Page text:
Every year, a staggering amount of capital, estimated to be in the order of $10 trillion globally, flows through public procurement systems. These systems are established by governments to source, buy and deliver public goods and services to their citizens. They are essential for providing health, food, water, education, transportation and national security, and for building public infrastructure. Public procurement systems are an integral part of any functioning society and therefore must operate as efficiently as possible.
Although often not in the spotlight, effective procurement systems are the primary means by which some of humanity’s greatest accomplishments have come to fruition; some would go so far as to say that because of them we put a man on the moon. Although most countries don’t intend to go to the moon anytime soon, it is becoming increasingly evident that transforming the way public goods are provided can yield tremendous development outcomes.
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Procurement plays a vital role in development and humanitarian work. When constructing a bridge, it is about securing the land, sourcing materials and hiring engineers; when starting a schooling program, it is about hiring the teachers, procuring desks and chairs and renting classrooms. Procurement is the activity where ideas often meet reality for the first time, and how procurement is conducted often has a lasting legacy on the costs, quality and impact of a development intervention. Good procurement practices are a prerequisite for the success of countless programs, so finding new, better and more effective ways to buy goods and services, minimize costs, assure value for money, lessen the impact on the environment and advance social goals is the basis for innovative procurement.
Over the course of the past few decades, there have been numerous approaches by policymakers around the world to use public procurement systems to stimulate innovation in the economy. These approaches have ranged from introducing legislation to promote innovation, as was done in Brazil, to the establishment of a capability training program and communication platform for industry in Australia. Understanding which procurement for innovation options best align with the development goals of each country can ensure that positive outcomes are achieved.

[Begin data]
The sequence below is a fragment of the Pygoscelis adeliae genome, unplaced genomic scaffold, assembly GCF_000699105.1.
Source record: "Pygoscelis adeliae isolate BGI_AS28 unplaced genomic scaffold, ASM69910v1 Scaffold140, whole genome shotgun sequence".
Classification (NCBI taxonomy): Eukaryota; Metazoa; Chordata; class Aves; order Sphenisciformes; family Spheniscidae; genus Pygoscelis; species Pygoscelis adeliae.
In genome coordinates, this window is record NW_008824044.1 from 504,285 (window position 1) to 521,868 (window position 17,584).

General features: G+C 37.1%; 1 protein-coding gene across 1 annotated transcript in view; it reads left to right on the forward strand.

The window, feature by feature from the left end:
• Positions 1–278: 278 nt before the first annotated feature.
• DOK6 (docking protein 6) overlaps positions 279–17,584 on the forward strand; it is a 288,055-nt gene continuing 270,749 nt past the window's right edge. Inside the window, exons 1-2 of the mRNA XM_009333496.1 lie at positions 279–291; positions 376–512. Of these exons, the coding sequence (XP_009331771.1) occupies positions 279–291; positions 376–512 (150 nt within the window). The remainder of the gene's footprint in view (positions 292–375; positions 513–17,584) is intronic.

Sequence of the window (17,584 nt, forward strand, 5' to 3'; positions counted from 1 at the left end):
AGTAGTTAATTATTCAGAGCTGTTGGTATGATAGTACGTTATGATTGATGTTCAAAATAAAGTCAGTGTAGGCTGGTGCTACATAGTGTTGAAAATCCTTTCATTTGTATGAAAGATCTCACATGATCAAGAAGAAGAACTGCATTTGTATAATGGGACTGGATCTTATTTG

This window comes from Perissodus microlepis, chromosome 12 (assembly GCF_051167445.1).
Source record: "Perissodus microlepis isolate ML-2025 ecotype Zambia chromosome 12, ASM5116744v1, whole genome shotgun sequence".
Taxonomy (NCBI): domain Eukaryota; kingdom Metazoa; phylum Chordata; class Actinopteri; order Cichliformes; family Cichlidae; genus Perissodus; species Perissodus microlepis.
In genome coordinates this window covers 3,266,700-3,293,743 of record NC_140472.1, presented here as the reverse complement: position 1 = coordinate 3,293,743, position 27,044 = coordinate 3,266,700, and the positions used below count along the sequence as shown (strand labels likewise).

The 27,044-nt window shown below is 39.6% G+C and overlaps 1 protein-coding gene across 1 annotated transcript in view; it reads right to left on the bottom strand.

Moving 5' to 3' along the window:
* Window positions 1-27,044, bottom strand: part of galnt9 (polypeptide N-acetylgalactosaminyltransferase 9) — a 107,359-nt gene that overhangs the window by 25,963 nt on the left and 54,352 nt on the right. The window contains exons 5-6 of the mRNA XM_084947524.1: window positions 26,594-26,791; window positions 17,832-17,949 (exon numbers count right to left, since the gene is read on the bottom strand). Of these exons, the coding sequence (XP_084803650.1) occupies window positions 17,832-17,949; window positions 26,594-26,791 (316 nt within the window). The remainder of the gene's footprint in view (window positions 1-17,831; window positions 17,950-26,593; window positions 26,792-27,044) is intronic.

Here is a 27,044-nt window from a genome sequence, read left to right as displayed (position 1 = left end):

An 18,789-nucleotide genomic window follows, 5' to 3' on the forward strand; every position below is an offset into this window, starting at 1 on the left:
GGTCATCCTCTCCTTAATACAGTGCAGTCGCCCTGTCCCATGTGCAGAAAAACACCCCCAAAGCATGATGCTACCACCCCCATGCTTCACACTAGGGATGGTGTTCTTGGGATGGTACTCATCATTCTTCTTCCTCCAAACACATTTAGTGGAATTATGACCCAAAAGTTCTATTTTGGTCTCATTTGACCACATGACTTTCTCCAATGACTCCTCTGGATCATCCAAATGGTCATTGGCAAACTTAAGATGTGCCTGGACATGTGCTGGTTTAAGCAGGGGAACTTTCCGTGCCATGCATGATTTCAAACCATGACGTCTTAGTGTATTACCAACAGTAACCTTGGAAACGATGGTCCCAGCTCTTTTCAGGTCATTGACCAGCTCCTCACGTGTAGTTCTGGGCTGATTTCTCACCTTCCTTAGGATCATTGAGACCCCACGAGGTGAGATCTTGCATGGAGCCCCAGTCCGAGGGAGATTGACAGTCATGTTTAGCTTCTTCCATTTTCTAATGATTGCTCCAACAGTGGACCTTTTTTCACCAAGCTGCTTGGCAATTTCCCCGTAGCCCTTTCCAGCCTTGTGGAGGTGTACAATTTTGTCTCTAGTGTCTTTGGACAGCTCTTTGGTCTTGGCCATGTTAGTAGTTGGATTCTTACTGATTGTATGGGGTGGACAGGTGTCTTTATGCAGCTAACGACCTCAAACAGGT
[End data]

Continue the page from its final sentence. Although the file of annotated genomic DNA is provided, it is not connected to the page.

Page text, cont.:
Innovative procurement also has the ability to enhance sustainable procurement. As sustainable development must be nationally owned and locally implemented for optimal results, these options provide new paths for development, especially for lower- and middle-income countries. If properly applied to the local context, these innovations in procurement can be used to combat fraud and corruption, promote research and development or even increase industrial capacity.
This week, the Sustainable Procurement Practice Group of the United Nations Office for Project Services has published a compelling flagship report showcasing recent examples and studies on innovation and procurement in the context of sustainable development. The report presents articles on a variety of topics, including best practices for procurement in the field, academic trends in public procurement for innovation and case studies from developing economies.
Ban Ki-moon, the secretary-general of the United Nations, opens the report by outlining the importance of procurement to drive innovation, stating that “Innovative procurement offers tremendous opportunities to use government buying power to shape the world around us for a better tomorrow.”
Raj Kumar, president and editor-in-chief of Devex, continues by providing his personal insight on the topic, mentioning that “It’s time for the billions of dollars that flow through procurement systems to be used to help bring innovative approaches to ending global poverty to scale.”
In terms of mapping the knowledge landscape of public procurement for innovation, our flagship report includes articles that demonstrate how policies that encourage innovative procurement have changed over time and geography. With examples from over a dozen countries, including developing economies and economies in transition, the articles demonstrate that any country can adopt new and better means of achieving public service delivery. It’s simply a question of determining which plan to follow and implementing it correctly.
Finally, the report includes exciting case studies on how public procurement innovations have been implemented in a number of countries. Successful examples from South Africa, Wales, China, Brazil and Nepal provide a global picture for all development professionals on the importance of innovation and procurement. If you are interested in getting to know more about the current state of procurement and innovation, please visit our website to view the entire report.
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